February 9, 2018 5:02 pm
Updated: February 9, 2018 5:04 pm

PharmaCare deductibles for low income families being eliminated by B.C. government

B.C. Health Minister Adrian Dix has announced changes to the PharmaCare system.

THE CANADIAN PRESS/Darryl Dyck
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The B.C. government is eliminating PharmaCare deductibles for families with net annual incomes between $15,000 and $30,000.

The move comes as part of a $105-million pledge over three years, with money that will also be put towards reducing the deductible on prescriptions for families that bring in between $30,000 and $45,000 per year.

“No parent should have to make the difficult decision between their family’s health and putting food on the table,” said Health Minister Adrian Dix.

“I have looked at the PharmaCare program for a long time and the need to address the question of deductibles have been an impediment in the ability of people to adhere to drug programs.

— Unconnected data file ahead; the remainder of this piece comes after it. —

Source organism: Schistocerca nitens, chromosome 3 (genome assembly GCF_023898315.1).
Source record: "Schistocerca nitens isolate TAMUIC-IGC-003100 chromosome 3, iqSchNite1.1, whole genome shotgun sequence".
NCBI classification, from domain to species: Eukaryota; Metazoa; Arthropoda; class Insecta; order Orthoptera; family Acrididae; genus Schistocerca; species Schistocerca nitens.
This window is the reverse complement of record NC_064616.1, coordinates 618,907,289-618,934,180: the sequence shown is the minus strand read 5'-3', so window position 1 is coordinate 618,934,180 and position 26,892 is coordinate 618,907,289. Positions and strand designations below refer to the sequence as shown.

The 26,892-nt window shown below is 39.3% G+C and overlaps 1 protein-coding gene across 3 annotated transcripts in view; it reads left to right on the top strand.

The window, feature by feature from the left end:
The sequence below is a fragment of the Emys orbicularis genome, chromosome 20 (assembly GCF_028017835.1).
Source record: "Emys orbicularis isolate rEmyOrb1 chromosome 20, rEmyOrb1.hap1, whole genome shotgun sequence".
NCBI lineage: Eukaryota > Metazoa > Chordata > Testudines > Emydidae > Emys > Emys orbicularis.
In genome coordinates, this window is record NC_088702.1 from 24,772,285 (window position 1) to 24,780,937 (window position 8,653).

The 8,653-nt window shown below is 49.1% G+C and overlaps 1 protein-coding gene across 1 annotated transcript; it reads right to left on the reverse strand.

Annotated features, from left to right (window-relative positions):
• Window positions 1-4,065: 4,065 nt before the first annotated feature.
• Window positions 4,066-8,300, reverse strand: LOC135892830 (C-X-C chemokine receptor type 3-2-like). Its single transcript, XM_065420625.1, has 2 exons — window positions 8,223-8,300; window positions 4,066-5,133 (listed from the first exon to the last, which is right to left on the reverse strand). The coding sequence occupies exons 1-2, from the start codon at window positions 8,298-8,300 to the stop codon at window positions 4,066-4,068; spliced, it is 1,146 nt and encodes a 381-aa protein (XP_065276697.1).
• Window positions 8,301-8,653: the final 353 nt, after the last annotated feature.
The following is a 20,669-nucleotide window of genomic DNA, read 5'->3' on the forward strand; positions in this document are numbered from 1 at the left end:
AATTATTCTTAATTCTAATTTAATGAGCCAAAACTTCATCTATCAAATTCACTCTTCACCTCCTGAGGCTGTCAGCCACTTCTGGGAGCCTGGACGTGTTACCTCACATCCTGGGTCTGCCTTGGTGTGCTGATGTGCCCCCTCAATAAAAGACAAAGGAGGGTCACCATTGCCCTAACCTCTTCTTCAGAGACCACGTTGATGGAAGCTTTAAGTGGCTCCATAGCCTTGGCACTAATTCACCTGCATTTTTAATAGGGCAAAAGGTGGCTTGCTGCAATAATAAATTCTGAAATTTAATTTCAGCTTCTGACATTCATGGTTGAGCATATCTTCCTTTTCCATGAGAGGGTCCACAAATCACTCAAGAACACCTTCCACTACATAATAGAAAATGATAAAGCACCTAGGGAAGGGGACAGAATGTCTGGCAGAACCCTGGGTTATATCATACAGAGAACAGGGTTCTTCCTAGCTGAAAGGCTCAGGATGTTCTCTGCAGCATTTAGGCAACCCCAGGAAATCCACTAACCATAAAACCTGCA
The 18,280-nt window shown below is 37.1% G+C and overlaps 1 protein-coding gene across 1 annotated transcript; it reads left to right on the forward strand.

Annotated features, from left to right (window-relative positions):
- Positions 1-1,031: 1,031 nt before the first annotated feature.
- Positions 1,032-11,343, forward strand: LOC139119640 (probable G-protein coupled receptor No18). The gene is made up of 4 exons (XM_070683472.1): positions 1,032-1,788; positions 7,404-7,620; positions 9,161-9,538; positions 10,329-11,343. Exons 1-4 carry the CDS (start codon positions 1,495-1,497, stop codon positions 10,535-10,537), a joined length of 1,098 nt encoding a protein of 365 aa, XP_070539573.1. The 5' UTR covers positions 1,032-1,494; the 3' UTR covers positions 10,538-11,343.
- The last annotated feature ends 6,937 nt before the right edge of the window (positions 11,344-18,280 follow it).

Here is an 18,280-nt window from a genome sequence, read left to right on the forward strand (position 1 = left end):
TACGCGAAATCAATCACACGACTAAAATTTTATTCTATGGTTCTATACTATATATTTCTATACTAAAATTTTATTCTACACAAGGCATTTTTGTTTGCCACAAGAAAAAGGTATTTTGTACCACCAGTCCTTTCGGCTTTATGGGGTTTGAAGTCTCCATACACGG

“The investment we’re announcing today will make life more affordable for British Columbians, while making sure they get the care they need.”

The change will come into effect starting Jan. 1, 2019. Right now, a family that makes $30,000 a year pays deductibles of $900 per year.

Around 240,000 families will benefit from the change. It’s the first change that the provincial government has made to deductibles since 2003.

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A Ministry of Health analysis found that British Columbians that make less than $45,000 per year often skip out on prescriptions so they can pay for essentials like food and heat instead of paying the cost of a deductible.

“Prescription drugs don’t work if people can’t afford them,” said Dr. Michael Law, Canada Research Chair in Access to Medicines at the University of British Columbia (UBC).

“Research shows that many people in this province have not filled or skipped prescriptions because of the cost, and these changes being announced will improve health outcomes by significantly increasing access to important and effective medicines.”

READ MORE: B.C. government approves coverage of expensive drug for student with rare disease

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